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25/04/2020 03:00 - 26/04/2020 02:00

“but during the seventh year let the land lie unploughed and unused” - Exodus 23: 11 (NIV)

For a great many people the lockdown that was effected during the corona virus epidemic was the worst thing that could ever have happened. Aside from those who were concerned for being denied of the means of production and livelihood, a perfect and worthy concern, some others were restless only because they wanted to be out there doing stuff.

All throughout our lives many of us are ever on the go. We rise up early and hit the road to chase deals. We enter the rat race fighting our way to the top. For some of us we return home late at night and hardly ever spend time with our loved ones, after all we are out there working for them.

But then came the lockdown. For the first time we had now to sit down and let the world be. If ours was the notion that nothing could go on without us being there here was a humbling moment.

Now in some instance against our insistence we would find that after all sitting back and resting was a good thing for not just our beaten bodies long denied of a good rest but also our families. For long ago God had decreed that even the land on which we eke our living should be let to rest, so that it can be rejuvenated to yield better harvest.

To rest, pause, let things be, sit back and hear from God, is therefore a good thing.

Prayer for today: Lord Father in heaven, today I pray in the mighty name of Jesus Christ of Nazareth that wherever you will I do every now and then hold back, rest and hear from you. 

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    "The God who made the world and everything in it is the Lord of heaven and earth and does not live in temples built by human hands” (Acts 17:24)

    When in his missionary journey the Apostle Paul ventured into the city of Athens he was struck by two things. First, the Athenians spent most of the day doing nothing but talking about the latest ideas (Acts 17:21). In spite of that they could not figure out who the great God is and his plan for their salvation.

    Secondly, Paul noticed Athens was filled with temples and statutes all over. In fact he came across one altar marked with an inscription to an “unknown god” (verse 23). The Athenians were a very religious people, searching God but with no idea of his plans for salvation through Jesus.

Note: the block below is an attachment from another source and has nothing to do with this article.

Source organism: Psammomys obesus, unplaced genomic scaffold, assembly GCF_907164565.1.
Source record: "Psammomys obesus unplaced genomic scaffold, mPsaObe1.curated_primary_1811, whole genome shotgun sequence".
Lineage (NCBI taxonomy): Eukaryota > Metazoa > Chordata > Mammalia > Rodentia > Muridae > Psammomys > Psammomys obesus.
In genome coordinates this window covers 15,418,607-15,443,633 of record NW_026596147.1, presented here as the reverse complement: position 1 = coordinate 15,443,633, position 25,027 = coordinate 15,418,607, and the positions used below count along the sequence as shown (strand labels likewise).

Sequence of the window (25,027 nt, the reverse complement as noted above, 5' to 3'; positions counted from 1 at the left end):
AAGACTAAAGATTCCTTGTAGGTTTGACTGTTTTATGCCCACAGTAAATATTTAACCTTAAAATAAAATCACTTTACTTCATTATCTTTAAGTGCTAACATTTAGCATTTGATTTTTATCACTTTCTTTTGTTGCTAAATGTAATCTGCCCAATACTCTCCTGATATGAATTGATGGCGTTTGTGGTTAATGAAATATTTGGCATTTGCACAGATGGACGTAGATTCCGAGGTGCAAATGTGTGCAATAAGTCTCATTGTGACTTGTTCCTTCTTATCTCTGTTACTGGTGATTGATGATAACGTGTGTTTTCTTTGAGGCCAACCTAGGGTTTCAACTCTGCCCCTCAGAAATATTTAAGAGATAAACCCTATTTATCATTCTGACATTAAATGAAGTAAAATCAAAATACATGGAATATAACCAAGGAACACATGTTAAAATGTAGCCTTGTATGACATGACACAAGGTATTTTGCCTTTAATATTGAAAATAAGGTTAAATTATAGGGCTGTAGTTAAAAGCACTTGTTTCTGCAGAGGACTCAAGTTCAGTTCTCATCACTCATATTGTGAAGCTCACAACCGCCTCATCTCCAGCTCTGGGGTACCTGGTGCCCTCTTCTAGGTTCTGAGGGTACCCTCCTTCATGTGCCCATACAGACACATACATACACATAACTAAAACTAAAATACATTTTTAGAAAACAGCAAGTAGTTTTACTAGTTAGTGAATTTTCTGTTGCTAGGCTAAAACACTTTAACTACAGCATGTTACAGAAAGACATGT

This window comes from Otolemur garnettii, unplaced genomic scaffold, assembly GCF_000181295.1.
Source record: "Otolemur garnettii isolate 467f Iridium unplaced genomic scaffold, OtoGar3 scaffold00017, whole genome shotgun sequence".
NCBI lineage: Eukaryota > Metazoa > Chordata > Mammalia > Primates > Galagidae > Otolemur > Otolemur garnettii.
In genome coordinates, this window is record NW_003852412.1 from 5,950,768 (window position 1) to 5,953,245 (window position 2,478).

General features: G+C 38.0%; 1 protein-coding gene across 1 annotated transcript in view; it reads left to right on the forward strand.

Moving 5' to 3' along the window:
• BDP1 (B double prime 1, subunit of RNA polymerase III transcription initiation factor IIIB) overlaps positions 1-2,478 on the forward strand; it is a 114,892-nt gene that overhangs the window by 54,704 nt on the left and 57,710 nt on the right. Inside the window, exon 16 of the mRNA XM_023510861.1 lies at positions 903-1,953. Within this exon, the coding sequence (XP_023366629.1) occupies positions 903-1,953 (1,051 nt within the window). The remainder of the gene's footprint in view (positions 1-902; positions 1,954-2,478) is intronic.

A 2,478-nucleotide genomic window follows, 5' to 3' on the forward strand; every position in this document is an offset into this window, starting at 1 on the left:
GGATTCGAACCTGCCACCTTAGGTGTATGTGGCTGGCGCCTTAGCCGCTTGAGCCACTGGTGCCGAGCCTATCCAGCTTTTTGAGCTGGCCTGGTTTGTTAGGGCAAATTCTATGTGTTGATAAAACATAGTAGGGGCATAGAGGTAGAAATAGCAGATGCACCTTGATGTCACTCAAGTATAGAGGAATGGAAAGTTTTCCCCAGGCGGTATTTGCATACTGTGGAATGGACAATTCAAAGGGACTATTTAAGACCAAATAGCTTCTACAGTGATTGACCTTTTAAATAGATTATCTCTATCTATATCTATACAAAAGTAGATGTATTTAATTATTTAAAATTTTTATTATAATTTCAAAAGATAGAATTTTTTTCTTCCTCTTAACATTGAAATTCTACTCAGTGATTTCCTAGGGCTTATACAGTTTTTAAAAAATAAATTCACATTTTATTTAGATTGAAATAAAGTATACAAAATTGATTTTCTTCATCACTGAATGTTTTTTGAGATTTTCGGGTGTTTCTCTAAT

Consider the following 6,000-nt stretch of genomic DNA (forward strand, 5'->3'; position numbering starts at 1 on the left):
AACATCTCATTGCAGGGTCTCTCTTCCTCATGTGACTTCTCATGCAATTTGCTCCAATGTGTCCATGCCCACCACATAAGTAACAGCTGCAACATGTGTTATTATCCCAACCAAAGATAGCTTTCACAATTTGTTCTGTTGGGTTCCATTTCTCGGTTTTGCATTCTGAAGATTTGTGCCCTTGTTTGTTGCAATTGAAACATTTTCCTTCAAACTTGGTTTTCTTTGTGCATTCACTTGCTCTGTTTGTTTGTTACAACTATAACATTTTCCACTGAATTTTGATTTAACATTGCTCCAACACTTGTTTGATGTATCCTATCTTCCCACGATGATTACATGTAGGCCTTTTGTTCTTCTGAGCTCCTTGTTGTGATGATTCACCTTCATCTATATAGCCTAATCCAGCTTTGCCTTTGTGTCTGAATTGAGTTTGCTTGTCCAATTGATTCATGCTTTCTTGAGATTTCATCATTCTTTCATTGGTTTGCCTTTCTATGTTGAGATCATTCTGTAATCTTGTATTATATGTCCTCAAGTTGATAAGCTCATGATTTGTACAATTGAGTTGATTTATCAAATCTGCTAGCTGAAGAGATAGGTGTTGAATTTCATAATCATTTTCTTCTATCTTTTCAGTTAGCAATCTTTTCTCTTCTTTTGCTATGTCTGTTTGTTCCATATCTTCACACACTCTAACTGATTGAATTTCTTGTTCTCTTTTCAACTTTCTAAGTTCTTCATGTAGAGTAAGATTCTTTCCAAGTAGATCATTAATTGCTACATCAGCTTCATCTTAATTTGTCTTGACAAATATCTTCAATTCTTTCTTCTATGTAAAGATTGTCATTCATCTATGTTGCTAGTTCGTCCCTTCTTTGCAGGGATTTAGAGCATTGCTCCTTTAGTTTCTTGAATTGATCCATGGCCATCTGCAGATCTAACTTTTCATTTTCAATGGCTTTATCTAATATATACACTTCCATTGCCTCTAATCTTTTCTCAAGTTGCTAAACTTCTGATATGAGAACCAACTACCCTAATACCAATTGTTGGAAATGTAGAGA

The experience of Paul travelling through Athens could be the same with any of us visiting our modern cities. It is easy to find folks arguing about where truth can be found on social media almost all day. And then also one can find temples of all nature rising across the city. This is usually where they have assigned and restricted God as folks go about their lives.

    One thing Paul reminded the Athenians is that in spite of all their great arguments and temples the truth was actually not far from them. “From one man he made all the nations, that they should inhabit the whole earth; and he marked out their appointed times in history and the boundary of their lands. God did this so that they should seek him and perhaps reach out for him and find him, though he is not far from any of us” (Acts 17:27-28).

    Today, you may find yourself in a situation similar to that of the Athenians, where you are searching for the truth, yet it is so close to you. “Here I am! I stand at the door and knock. If anyone hears my voice and opens the door, I will come in and eat with that person, and they with me” (Revelation 3:20).

    Prayer for today: Lord Father in heaven, today I pray in the blessed name of Jesus, to know and share the truth of your salvation like Paul did for you are not far from any who truly desires to know you, this I pray in Jesus’ name!

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